Quarterly Journal of Political Science > Vol 3 > Issue 3

Where You Sit is Where You Stand: The Impact of Seating Proximity on Legislative Cue-Taking

Seth E. Masket, Political Science, University of Denver, USA, smasket@du.edu
 
Suggested Citation
Seth E. Masket (2008), "Where You Sit is Where You Stand: The Impact of Seating Proximity on Legislative Cue-Taking", Quarterly Journal of Political Science: Vol. 3: No. 3, pp 301-311. http://dx.doi.org/10.1561/100.00007058

Published: 24 Oct 2008
© 2008 S. E. Masket
 
Subjects
Legislatures,  Political parties,  Lawmaking
 

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Methodology and Data Selection
Results
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Abstract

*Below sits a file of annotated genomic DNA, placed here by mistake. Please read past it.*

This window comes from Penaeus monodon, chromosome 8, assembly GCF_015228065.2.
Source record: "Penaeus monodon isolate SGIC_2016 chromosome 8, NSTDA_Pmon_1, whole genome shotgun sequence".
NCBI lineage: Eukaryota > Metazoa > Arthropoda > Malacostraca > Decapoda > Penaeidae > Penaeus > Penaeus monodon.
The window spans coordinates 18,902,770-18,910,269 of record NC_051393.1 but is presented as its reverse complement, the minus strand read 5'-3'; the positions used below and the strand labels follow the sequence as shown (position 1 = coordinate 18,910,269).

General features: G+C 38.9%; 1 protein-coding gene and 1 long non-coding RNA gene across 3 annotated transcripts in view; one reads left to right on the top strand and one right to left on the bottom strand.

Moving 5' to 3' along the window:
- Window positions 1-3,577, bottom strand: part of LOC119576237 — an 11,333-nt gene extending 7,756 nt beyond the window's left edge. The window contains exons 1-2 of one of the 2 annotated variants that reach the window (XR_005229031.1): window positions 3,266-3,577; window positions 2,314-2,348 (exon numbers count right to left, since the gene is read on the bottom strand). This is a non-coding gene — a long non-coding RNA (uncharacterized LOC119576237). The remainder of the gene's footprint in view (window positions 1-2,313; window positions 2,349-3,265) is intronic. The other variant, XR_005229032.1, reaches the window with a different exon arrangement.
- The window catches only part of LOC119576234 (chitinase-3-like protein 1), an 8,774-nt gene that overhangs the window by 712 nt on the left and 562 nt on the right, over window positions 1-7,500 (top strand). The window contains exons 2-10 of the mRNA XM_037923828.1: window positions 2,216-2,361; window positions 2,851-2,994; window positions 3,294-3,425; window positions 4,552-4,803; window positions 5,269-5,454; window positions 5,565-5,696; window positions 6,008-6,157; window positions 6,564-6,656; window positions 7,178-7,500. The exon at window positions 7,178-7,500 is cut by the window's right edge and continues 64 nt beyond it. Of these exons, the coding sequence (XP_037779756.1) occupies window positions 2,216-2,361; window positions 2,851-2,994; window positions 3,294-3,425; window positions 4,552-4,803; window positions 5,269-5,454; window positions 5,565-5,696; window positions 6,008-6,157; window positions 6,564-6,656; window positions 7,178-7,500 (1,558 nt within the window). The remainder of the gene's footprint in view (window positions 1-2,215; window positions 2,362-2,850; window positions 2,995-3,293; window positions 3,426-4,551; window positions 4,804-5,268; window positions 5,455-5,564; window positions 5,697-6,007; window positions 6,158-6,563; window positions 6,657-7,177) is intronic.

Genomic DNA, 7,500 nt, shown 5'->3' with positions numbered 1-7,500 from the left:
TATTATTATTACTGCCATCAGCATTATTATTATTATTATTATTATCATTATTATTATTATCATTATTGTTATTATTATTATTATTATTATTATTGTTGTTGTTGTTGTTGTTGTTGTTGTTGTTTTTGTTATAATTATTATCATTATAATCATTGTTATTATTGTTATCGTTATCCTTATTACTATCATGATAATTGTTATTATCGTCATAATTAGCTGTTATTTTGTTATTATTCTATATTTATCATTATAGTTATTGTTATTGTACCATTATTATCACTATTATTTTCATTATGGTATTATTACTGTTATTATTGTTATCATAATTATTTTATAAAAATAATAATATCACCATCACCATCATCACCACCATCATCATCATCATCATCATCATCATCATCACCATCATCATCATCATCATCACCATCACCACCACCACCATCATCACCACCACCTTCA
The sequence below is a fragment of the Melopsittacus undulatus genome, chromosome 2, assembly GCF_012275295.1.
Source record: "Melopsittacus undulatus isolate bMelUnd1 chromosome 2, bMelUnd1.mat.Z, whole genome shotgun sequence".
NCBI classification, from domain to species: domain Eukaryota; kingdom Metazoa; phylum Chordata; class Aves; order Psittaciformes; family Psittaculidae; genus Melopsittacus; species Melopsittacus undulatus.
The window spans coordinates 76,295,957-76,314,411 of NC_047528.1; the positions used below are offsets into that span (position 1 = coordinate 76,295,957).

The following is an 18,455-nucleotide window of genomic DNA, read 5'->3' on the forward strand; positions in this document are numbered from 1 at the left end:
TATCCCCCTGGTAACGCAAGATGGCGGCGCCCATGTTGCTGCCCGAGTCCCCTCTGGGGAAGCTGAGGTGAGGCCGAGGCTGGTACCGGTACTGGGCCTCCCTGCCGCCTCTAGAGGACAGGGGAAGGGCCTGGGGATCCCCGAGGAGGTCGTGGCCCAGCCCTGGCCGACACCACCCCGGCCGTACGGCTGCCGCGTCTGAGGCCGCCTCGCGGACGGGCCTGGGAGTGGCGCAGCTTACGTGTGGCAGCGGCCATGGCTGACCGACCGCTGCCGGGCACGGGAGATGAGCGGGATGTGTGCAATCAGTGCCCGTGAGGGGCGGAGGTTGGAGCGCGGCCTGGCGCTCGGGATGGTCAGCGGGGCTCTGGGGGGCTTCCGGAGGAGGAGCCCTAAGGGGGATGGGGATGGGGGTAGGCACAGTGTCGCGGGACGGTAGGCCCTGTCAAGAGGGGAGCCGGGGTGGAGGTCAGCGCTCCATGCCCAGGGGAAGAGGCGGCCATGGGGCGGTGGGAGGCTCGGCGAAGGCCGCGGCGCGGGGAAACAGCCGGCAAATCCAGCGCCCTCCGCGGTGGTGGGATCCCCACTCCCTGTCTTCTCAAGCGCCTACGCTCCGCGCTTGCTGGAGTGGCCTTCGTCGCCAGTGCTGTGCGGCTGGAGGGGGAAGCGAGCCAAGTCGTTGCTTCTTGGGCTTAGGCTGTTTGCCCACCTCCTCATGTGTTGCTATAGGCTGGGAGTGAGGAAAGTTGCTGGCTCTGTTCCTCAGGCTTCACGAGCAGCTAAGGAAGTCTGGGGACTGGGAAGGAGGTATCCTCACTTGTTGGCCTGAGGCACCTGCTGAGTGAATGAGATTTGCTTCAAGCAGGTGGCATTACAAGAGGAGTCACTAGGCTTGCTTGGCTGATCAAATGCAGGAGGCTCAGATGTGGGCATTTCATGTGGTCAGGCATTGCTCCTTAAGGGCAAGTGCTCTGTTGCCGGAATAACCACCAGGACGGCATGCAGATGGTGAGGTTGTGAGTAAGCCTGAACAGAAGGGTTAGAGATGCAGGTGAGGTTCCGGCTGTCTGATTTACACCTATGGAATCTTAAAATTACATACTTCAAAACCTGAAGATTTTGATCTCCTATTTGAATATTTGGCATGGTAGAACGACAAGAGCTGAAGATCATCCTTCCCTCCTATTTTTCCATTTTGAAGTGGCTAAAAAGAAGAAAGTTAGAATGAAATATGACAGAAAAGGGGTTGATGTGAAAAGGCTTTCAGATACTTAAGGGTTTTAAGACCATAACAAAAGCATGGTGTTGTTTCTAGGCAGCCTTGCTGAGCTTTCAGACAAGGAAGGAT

This article builds on Matthews and Stimson's (1975) study of legislative cuetaking, analyzing the extent to which legislators sitting next to each other influence each others' voting behavior. Data come from three decades of roll call votes in the California Assembly, a chamber in which each member is paired with a deskmate. By comparing deskmate pairs with nondeskmate pairs, I find that legislators vote identically to their deskmates on a sizeable subset of roll calls. This deskmate effect appears to remain strong even as a rival influence — legislative partisanship — increases in strength.

DOI:10.1561/100.00007058

Replication Data | 100.00007058_supp.zip (ZIP).

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DOI: 10.1561/100.00007058_supp